As explained by international arbitration lawyer William Kirtley in the Russian-language article, the use of international arbitration is quite standard to resolve international disputes involving the gas industry. SCC arbitration in particular is commonly used to resolve disputes involving countries of the former Soviet Union. Since Naftogaz received an arbitration award in its favour against Gazprom, and Gazprom refuses to pay the amounts awarded, this allows Naftogaz to target any assets owned by Gazprom in the majority of countries of the world (159 countries are currently Parties to the 1958 Convention on the Recognition and Enforcement of Foreign Arbitral Awards, ensuring the near-universal enforceability of arbitration awards). While the rules vary for the enforcement of an arbitral award on a country-by-country basis, Naftogaz can seek to enforce the award against Gazprom assets throughout the world, including shares of Nord Stream and Nord Stream 2. Gazprom will remain in a difficult position unless it pays Naftogaz or is successful in setting aside the original award.
As explained by Mr. Kirtley, the SCC arbitration award is considered to be a foreign arbitral award in Switzerland. Swiss courts recognise and enforce arbitral awards that finally resolve any part of a dispute. Its recognition and enforcement is governed directly by the Convention on the Recognition and Enforcement of Foreign Arbitral Awards of 1958 (New York Convention), pursuant to article 194 of the Swiss Private International Law Act (PILA). If Gazprom has assets in Switzerland, they may be targeted in order to enforce the monetary award. Swiss Courts have no power to set-aside the award, this may only be done at the seat of arbitration in Sweden.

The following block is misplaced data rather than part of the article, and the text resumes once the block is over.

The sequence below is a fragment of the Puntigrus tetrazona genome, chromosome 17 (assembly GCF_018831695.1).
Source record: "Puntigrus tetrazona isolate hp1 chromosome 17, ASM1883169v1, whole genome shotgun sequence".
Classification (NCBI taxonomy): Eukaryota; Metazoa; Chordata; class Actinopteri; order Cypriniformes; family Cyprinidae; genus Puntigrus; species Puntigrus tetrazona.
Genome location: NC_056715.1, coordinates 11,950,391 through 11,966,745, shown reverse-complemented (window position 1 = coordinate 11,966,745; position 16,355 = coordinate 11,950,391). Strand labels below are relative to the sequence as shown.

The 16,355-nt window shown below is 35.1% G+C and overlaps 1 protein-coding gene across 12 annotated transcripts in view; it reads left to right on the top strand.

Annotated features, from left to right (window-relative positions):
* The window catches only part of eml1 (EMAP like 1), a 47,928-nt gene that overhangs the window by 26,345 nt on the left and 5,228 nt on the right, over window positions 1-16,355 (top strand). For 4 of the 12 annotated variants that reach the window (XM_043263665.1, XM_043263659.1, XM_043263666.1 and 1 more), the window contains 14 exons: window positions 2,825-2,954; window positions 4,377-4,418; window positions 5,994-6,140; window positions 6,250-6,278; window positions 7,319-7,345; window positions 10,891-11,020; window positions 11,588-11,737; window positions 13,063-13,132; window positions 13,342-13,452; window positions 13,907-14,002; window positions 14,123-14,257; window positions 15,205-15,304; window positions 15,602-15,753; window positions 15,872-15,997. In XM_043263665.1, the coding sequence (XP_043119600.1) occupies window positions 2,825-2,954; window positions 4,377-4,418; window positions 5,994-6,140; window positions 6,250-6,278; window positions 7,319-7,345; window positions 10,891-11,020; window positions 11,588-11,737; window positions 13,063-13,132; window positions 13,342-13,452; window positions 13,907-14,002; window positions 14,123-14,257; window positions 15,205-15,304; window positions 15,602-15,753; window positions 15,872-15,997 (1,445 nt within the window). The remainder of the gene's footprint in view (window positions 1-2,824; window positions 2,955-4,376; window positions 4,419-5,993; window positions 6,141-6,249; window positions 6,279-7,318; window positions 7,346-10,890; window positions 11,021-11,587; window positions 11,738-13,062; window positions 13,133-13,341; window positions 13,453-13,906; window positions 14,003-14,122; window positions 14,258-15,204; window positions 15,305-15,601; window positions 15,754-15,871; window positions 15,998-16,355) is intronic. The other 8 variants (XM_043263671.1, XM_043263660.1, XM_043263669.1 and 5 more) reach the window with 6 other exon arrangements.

The only grounds to prevent the enforcement of a foreign arbitral award in Switzerland are on the basis of Article V of the New York Convention. These grounds are restrictive and Swiss courts do not interpret them loosely. In order to succeed, Gazprom would normally need to prove that the arbitral tribunal wrongly upheld jurisdiction, the tribunal was irregularly constituted, the tribunal did not rule in accordance with the mandate given to it, due process was seriously violated, that the matter was inarbitrable or that enforcing the award would violate Swiss public policy. Gazprom is highly unlikely to succeed, as very few arbitral awards are refused enforcement in Switzerland.
As Mr. Kirtley notes, Gazprom has multiple options, as is the case for all award debtors. One option is to seek the setting aside of the original arbitration award, as Gazprom has been attempting to do, notably on the basis that the tribunal secretary drafted a considerable portion of the award. Another option is to attempt to prevent enforcement in all countries where Naftogaz seeks to enforce the award, as Gazprom is also doing. A third option is to initiate a new arbitration against Naftogaz, in the hope that a larger award in its favour may be used to set-off the amounts due under the February 2018 award, which Gazprom is also doing.